GAN Dissection, pioneered by researchers at MIT’s Computer Science & Artificial Intelligence Laboratory, is a unique way of visualizing and understanding the neurons of Generative Adversarial Networks (GANs). But it isn’t just limited to that – the researchers have also created GANPaint to showcase how GAN Dissection works.
This helps you explore what a particular GAN model has learned by inspecting and manipulating it’s internal neurons. Check out the research paper here and the below video demo, and then head straight to the GitHub repository to dive straight into the code!
Has this question ever crossed your mind while learning basic machine learning concepts? This is one of the fundamental algorithms we come across in our initial learning days and has proven to be quite effective in ML competitions as well. But once you start going through this thread, prepare to seriously question what you’ve studied previously.
What started off as a straight forward question turned into a full-blown discussion among the top minds on Reddit. I thoroughly enjoyed browsing through the comments and I’m sure anyone with interest in this field (and mathematical rigour) will find it useful.
What do you do when the developer of a complex and massive neural network vanishes without leaving behind the documentation needed to understand it? This isn’t a fictional plot, but a rather common situation the original poster of the thread found himself in.
It’s a situation that happens regularly with developers but takes on a whole new level of intrigue when it comes to deep learning. This thread explores the different ways a data scientist can go about examining how a deep neural network model was initially designed. The responses range from practical to absurd, but each adds a layer of perspective which could help you one day if you ever face this predicament.
My attention to this thread was drawn by the sheer number of comments (110 at the time of writing) – what in the world could be so controversial about this topic? But when you started scrolling down, the sheer difference in opinions among the debators is mind boggling. Apart from TensorFlow being derided for being “not the best framework”, there’s a lot of love being shown to PyTorch (which isn’t all that surprising if you’ve used PyTorch).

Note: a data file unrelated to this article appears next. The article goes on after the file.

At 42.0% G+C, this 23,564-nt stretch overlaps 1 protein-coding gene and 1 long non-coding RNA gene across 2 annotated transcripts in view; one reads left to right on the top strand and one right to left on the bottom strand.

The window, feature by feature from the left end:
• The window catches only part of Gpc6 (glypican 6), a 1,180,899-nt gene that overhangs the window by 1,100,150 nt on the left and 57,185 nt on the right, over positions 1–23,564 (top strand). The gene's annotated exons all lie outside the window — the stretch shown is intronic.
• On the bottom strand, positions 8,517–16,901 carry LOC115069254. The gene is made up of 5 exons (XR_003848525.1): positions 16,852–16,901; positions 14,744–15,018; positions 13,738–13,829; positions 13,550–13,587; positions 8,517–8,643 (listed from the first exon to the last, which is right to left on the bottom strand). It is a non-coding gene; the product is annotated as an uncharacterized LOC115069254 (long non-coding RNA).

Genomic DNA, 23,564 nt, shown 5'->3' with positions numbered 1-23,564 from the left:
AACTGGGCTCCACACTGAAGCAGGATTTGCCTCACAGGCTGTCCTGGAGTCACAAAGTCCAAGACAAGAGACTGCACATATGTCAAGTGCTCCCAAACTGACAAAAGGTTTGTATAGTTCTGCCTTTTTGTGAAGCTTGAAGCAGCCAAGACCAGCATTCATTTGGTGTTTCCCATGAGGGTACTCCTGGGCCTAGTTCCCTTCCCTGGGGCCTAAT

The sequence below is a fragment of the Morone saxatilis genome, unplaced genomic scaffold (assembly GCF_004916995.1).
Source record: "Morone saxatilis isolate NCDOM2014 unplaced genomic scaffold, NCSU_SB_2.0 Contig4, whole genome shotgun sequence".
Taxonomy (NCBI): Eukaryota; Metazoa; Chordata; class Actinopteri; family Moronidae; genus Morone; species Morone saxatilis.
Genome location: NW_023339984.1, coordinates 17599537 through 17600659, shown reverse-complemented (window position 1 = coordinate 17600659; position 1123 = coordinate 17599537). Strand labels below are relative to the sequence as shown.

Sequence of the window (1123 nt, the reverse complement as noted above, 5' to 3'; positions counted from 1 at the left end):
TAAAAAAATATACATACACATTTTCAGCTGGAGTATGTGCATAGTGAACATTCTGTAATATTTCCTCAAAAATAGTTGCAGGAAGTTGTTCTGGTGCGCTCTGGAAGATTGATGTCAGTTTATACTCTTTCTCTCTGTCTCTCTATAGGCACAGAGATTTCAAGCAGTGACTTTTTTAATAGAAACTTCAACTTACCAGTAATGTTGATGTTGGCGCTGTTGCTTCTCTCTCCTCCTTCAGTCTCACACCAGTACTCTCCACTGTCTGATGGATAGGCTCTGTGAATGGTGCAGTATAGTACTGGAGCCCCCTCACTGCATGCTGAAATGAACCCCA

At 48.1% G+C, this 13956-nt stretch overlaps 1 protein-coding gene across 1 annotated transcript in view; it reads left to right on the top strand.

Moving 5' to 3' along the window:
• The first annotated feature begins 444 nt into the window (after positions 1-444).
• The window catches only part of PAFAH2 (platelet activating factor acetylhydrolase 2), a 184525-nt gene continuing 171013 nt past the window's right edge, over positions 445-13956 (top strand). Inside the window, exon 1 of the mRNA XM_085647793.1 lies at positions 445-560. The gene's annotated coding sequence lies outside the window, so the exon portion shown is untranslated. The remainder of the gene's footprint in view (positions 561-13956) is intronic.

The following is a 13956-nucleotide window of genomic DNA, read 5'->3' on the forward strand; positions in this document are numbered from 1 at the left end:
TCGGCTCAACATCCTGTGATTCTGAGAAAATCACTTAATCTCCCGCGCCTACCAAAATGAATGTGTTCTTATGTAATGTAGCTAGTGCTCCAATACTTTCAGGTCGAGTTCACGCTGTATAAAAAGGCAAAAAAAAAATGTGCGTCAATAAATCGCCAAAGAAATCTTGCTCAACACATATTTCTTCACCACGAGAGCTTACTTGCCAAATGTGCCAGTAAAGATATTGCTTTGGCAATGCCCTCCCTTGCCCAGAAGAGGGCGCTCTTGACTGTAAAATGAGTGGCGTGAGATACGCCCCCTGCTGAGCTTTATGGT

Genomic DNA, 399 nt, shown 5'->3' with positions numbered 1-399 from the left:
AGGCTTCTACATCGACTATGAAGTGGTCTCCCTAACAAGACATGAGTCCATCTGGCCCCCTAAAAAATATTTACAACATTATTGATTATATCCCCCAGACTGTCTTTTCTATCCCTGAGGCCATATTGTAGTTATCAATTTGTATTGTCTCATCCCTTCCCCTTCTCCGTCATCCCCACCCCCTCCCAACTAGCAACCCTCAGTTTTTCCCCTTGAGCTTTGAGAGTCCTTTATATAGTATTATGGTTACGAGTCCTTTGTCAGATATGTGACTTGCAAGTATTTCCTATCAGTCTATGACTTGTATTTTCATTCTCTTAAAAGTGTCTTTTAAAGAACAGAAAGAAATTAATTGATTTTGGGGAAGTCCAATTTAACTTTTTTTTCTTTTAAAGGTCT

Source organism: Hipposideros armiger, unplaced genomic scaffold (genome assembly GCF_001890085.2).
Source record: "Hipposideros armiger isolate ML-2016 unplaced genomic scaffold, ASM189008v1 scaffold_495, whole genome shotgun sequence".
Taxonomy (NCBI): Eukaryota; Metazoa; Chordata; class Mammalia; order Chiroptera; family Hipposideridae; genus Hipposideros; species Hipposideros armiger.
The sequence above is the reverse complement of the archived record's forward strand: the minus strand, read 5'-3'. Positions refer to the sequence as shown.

It all started when Francois Chollet posted his thoughts on GitHub and lit a (metaphorical) fire under the machine learning community.
Another OpenAI entry in this post – and yet another huge breakthrough by them. The title might not leap out of the page as anything special but it’s important to understand what the OpenAI team have conjured up here. As one of the Redditors pointed out, this takes us one step closer to machines mimicking human behavior.
It took around a year of total experience to beat the Montezuma’s Revenge game at a super human level – pretty impressive!
This one is for all the aspiring data scientists reading the article. The author of the thread expounds on how he landed the coveted job, his background, where he studied data science from, etc. After answering these standard questions, he has actually written a very nice post on what others in a similar position can do to further their ambitions.
There are some helpful comments as well if you scroll down a little bit. And of course, you can post your own question(s) to the author there.
Quite a collection this month. I found the GAN Dissection repository quite absorbing. I’m currently in the process of trying to replicate it on my own machine – should be quite the ride. I’m also keeping an eye on the ‘Reverse Engineering a Massive Neural Network’ thread as the ideas spawning there could be really helpful in case I ever find myself in that situation.
Which GitHub repository and Reddit thread stood out for you? Which one will you tackle first? Let me know in the comments section below!You can also read this article on our Mobile APP